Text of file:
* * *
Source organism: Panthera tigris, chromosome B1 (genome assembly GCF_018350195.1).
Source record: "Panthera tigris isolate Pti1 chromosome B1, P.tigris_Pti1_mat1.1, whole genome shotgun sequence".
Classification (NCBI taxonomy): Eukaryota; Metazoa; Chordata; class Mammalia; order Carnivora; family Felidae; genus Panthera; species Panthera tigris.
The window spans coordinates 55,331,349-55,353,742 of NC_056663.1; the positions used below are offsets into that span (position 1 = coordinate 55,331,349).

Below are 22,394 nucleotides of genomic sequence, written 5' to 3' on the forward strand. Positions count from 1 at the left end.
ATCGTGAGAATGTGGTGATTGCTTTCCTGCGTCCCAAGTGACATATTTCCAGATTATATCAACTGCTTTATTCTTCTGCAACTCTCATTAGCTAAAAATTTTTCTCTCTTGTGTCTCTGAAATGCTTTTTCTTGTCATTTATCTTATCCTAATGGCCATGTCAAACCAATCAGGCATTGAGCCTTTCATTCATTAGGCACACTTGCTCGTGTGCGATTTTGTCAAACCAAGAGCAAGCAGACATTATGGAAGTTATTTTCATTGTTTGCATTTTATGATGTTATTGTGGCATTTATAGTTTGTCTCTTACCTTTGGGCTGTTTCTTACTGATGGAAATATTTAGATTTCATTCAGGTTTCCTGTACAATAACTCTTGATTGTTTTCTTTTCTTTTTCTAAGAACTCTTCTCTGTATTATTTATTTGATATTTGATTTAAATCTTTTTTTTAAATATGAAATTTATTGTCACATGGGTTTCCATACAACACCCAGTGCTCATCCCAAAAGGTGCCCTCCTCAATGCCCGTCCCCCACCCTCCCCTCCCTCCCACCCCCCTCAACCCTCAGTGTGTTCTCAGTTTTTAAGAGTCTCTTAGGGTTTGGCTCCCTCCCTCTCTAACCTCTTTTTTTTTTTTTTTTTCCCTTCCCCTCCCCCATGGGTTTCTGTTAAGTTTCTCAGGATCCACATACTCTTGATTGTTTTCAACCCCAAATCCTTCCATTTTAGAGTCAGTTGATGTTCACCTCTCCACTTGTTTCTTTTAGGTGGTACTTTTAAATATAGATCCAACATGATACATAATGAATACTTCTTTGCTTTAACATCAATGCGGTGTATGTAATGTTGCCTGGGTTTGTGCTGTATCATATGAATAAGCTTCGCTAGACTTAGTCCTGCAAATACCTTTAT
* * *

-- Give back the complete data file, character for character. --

Source organism: Panthera tigris, chromosome B1 (genome assembly GCF_018350195.1).
Source record: "Panthera tigris isolate Pti1 chromosome B1, P.tigris_Pti1_mat1.1, whole genome shotgun sequence".
Classification (NCBI taxonomy): Eukaryota; Metazoa; Chordata; class Mammalia; order Carnivora; family Felidae; genus Panthera; species Panthera tigris.
The window spans coordinates 55,331,349-55,353,742 of NC_056663.1; the positions used below are offsets into that span (position 1 = coordinate 55,331,349).

Below are 22,394 nucleotides of genomic sequence, written 5' to 3' on the forward strand. Positions count from 1 at the left end.
ATCGTGAGAATGTGGTGATTGCTTTCCTGCGTCCCAAGTGACATATTTCCAGATTATATCAACTGCTTTATTCTTCTGCAACTCTCATTAGCTAAAAATTTTTCTCTCTTGTGTCTCTGAAATGCTTTTTCTTGTCATTTATCTTATCCTAATGGCCATGTCAAACCAATCAGGCATTGAGCCTTTCATTCATTAGGCACACTTGCTCGTGTGCGATTTTGTCAAACCAAGAGCAAGCAGACATTATGGAAGTTATTTTCATTGTTTGCATTTTATGATGTTATTGTGGCATTTATAGTTTGTCTCTTACCTTTGGGCTGTTTCTTACTGATGGAAATATTTAGATTTCATTCAGGTTTCCTGTACAATAACTCTTGATTGTTTTCTTTTCTTTTTCTAAGAACTCTTCTCTGTATTATTTATTTGATATTTGATTTAAATCTTTTTTTTAAATATGAAATTTATTGTCACATGGGTTTCCATACAACACCCAGTGCTCATCCCAAAAGGTGCCCTCCTCAATGCCCGTCCCCCACCCTCCCCTCCCTCCCACCCCCCTCAACCCTCAGTGTGTTCTCAGTTTTTAAGAGTCTCTTAGGGTTTGGCTCCCTCCCTCTCTAACCTCTTTTTTTTTTTTTTTTTCCCTTCCCCTCCCCCATGGGTTTCTGTTAAGTTTCTCAGGATCCACATACTCTTGATTGTTTTCAACCCCAAATCCTTCCATTTTAGAGTCAGTTGATGTTCACCTCTCCACTTGTTTCTTTTAGGTGGTACTTTTAAATATAGATCCAACATGATACATAATGAATACTTCTTTGCTTTAACATCAATGCGGTGTATGTAATGTTGCCTGGGTTTGTGCTGTATCATATGAATAAGCTTCGCTAGACTTAGTCCTGCAAATACCTTTAT